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Articles  |   August 2020
Cost Effectiveness of Voretigene Neparvovec for RPE65-Mediated Inherited Retinal Degeneration in Germany
Author Affiliations & Notes
  • Matthias Fritz Uhrmann
    Department of Ophthalmology, Justus Liebig University Giessen and University Hospital of Giessen and Marburg, Campus Giessen, Germany
    Department of Health Economics, Justus Liebig University Giessen, Giessen, Germany
  • Birgit Lorenz
    Department of Ophthalmology, Justus Liebig University Giessen and University Hospital of Giessen and Marburg, Campus Giessen, Germany
  • Christian Gissel
    Department of Health Economics, Justus Liebig University Giessen, Giessen, Germany
  • Correspondence: Christian Gissel, Department of Health Economics, Justus Liebig University Giessen, Licher Strasse 62, 35394 Giessen, Germany. e-mail: cg@phec.de 
  • Footnotes
    *  MFU and BL contributed equally to this work.
Translational Vision Science & Technology August 2020, Vol.9, 17. doi:https://doi.org/10.1167/tvst.9.9.17
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      Matthias Fritz Uhrmann, Birgit Lorenz, Christian Gissel; Cost Effectiveness of Voretigene Neparvovec for RPE65-Mediated Inherited Retinal Degeneration in Germany. Trans. Vis. Sci. Tech. 2020;9(9):17. doi: https://doi.org/10.1167/tvst.9.9.17.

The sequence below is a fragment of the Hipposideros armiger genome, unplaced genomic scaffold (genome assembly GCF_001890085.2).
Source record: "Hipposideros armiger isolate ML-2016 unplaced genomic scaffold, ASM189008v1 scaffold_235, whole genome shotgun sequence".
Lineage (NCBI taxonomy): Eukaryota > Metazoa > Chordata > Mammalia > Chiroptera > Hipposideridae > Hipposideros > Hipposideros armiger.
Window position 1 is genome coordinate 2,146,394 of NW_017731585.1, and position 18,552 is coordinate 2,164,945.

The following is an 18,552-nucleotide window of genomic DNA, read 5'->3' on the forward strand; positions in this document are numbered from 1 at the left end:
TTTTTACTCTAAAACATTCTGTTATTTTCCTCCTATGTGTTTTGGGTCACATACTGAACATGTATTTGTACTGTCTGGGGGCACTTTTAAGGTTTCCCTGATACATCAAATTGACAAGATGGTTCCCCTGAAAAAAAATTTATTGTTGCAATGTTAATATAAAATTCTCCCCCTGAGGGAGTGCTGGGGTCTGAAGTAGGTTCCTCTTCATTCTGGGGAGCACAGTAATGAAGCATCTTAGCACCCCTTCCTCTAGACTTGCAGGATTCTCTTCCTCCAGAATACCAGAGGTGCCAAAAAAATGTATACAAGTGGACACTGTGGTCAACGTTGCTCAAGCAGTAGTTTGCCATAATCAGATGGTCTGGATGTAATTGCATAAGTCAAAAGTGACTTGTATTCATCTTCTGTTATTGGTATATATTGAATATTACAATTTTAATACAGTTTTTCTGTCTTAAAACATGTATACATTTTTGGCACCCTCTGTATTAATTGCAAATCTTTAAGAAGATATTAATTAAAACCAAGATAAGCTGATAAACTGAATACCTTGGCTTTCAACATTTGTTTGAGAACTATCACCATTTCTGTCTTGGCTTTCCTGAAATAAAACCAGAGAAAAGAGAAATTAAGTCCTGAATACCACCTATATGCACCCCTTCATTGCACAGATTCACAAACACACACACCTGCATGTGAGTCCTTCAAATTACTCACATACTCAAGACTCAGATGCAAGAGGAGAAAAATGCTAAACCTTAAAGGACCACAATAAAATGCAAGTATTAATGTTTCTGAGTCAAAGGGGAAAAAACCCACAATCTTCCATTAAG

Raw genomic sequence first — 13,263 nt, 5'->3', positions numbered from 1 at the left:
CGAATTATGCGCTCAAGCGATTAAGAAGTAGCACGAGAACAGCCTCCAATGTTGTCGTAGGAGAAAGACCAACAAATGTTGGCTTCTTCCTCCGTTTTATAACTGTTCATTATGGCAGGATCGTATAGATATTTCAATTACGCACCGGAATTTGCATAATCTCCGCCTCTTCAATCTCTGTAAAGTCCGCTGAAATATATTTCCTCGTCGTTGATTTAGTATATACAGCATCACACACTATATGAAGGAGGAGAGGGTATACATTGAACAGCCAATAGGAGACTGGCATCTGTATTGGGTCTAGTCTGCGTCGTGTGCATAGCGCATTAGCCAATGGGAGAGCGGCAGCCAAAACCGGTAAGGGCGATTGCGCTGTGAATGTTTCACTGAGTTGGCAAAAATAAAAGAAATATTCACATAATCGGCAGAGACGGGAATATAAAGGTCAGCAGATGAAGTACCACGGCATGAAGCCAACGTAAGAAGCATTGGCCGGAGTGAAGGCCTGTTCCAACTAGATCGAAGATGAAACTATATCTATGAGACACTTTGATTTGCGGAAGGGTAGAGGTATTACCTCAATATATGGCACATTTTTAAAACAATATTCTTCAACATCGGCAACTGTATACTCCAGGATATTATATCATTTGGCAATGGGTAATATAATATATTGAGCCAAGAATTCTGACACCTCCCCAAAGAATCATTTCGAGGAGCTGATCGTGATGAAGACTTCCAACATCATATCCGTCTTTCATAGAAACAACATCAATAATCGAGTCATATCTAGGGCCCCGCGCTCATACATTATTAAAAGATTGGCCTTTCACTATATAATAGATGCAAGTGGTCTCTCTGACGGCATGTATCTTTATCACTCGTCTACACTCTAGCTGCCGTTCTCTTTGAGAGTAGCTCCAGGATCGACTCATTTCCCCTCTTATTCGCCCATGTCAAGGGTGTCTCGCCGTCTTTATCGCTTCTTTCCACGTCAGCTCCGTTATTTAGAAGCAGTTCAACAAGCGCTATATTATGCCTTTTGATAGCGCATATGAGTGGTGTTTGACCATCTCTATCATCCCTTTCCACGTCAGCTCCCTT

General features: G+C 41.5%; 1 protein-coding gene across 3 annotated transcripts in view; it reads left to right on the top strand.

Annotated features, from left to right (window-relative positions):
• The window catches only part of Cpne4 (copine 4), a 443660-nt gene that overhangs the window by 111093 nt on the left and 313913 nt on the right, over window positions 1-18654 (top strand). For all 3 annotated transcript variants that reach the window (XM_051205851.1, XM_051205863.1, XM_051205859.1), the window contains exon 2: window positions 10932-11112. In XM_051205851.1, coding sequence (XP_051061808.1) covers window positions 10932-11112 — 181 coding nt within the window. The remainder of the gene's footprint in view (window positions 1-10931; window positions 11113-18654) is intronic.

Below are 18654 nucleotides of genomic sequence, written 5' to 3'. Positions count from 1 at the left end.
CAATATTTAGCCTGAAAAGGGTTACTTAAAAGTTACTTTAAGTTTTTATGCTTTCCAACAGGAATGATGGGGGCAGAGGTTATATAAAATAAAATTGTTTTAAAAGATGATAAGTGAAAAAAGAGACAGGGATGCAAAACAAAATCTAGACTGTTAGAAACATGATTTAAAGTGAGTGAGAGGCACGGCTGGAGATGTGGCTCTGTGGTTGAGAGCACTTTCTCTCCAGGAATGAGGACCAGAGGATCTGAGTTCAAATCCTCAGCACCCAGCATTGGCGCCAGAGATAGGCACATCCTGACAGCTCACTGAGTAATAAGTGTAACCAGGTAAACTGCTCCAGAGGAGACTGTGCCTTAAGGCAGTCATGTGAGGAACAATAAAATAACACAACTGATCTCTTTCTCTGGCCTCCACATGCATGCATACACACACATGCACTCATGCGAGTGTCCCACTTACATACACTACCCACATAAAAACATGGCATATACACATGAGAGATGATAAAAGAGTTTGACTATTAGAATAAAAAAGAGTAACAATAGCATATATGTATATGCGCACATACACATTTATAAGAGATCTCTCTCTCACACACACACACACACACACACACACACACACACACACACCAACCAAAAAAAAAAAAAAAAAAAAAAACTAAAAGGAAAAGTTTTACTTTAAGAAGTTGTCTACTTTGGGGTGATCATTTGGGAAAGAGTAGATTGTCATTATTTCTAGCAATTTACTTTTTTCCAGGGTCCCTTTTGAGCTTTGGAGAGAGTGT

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Abstract

Purpose: Voretigene Neparvovec-rzyl (VN) is the first available treatment for biallelic RPE65 mutation-associated inherited retinal degeneration, which is usually associated with infancy-onset severe visual impairment and complete blindness during the third life decade. We aim to estimate the cost effectiveness of VN in Germany considering medication costs of €410,550 per eye and potential indirect cost offsets by higher labor force participation.

Methods: We developed an individual patient sampling model to simulate patients over their lifetime. In a Monte Carlo analysis, 1000 simulations are performed. Cycle length of the two-state Markov model is 1 year. For each cycle, visual field and best-corrected visual acuity are tracked, compared with natural progression and converted to quality of life. Direct and indirect costs are recorded and the incremental cost-utility ratio is calculated.

Results: In the base case scenario, VN provides 4.82 additional quality-adjusted life-years over a patient's lifetime at an incremental cost-utility ratio of €156,853 per additional quality-adjusted life-year gained. Sensitivity analyses show the robustness of the results when altering treatment effect duration, discounting of quality-adjusted life-years and costs, direct costs, and natural progression.

Conclusions: Under a lifetime perspective, VN proves to be cost effective for the German statutory health insurance system despite high initial treatment costs. Because VN has important implications for future gene therapies, cost-utility analyses have high economic relevance from a societal perspective.